Technology has lifted the levels of healthcare across the globe.
Now days sophisticated technology like endoscopy and robotics have helped surgeons perform non- invasive procedures and improve the prognosis of the patients. While high end technology has helped medicine, low end technology has revolutionized the public health infrastructure and preventive care in the country. At the fore front of this revolution is the humble mobile phone.
Yes it is the low end mobile phones and not the always in the news smart phones that have brought about a sea change in care in rural India. A good example was the E-Mamta project that is running in Gujrat and being piloted in other parts which extensively depends on the SMS to drive patient registration. For more on E-Mamta please click here. As early as 2007, a pilot was rolled out in Northern India, where consultation over mobile phone was offered for primary care.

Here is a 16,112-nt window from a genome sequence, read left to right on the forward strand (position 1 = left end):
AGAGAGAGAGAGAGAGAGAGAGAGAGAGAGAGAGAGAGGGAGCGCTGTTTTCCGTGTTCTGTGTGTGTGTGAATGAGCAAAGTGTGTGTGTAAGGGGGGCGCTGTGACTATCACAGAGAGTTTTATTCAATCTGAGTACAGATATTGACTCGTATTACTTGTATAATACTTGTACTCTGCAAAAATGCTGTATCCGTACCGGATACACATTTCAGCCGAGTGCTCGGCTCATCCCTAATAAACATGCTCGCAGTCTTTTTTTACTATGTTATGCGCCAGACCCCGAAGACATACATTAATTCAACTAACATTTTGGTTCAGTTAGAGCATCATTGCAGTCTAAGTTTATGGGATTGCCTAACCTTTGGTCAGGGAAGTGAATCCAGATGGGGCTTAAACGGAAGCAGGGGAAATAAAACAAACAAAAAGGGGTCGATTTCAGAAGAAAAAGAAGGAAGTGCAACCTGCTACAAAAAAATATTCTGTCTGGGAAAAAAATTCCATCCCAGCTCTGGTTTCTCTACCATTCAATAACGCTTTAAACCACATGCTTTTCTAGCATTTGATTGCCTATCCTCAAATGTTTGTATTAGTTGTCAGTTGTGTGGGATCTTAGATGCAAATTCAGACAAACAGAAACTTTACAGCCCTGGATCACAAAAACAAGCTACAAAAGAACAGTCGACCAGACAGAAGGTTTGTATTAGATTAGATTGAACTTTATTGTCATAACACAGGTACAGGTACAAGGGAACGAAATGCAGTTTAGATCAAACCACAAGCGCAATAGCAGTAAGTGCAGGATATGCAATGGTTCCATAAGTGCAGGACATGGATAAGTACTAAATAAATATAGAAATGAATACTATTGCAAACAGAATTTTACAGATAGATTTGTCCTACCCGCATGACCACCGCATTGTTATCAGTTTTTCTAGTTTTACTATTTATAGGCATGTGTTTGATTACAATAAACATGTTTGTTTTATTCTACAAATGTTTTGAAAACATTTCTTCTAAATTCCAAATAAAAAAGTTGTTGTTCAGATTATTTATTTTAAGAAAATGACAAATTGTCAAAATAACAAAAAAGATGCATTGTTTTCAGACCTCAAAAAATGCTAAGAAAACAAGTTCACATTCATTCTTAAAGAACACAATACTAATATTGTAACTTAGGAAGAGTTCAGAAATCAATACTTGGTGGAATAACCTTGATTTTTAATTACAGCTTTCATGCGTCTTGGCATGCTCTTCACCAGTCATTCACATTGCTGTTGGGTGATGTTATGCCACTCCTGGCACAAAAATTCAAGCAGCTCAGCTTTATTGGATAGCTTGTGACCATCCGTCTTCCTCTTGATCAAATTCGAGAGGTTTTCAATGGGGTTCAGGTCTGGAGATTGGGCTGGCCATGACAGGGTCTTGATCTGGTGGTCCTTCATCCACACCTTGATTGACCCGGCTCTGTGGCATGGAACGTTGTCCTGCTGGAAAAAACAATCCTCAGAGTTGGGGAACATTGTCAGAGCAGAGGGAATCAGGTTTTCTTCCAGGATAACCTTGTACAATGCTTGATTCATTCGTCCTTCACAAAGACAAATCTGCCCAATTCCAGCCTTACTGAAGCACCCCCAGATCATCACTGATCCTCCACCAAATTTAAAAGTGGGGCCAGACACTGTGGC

In the seven months that the pilot ran, more than 700 calls were received and more than 80 % of the respondents were satisfied with the medical advice and went to resume normal lives after following the treatment guidelines. Average duration of the call was around 3 minutes. For more on the pilot please read here.
A typical rural worker receives Rs 125 under NREGA. If he leaves work to visit a health center in a near by town then not only does he lose his minimum wages but also has to pay extra for transport and meals which accounts for 20-30 Rs more. So the cost for medical treatment though offered free comes to about Rs 150. As opposed to this consultation over the phone or over SMS would relieve the patient the unnecessary need to travel for long distances. The system though cheap has its limitations and can be used only for the very basic of conditions. India has almost 900 million mobile phone subscribers and this number could be used to deliver a robust public health infrastructure. In India as always Low Tech is a much more effective alternative than hi Tech.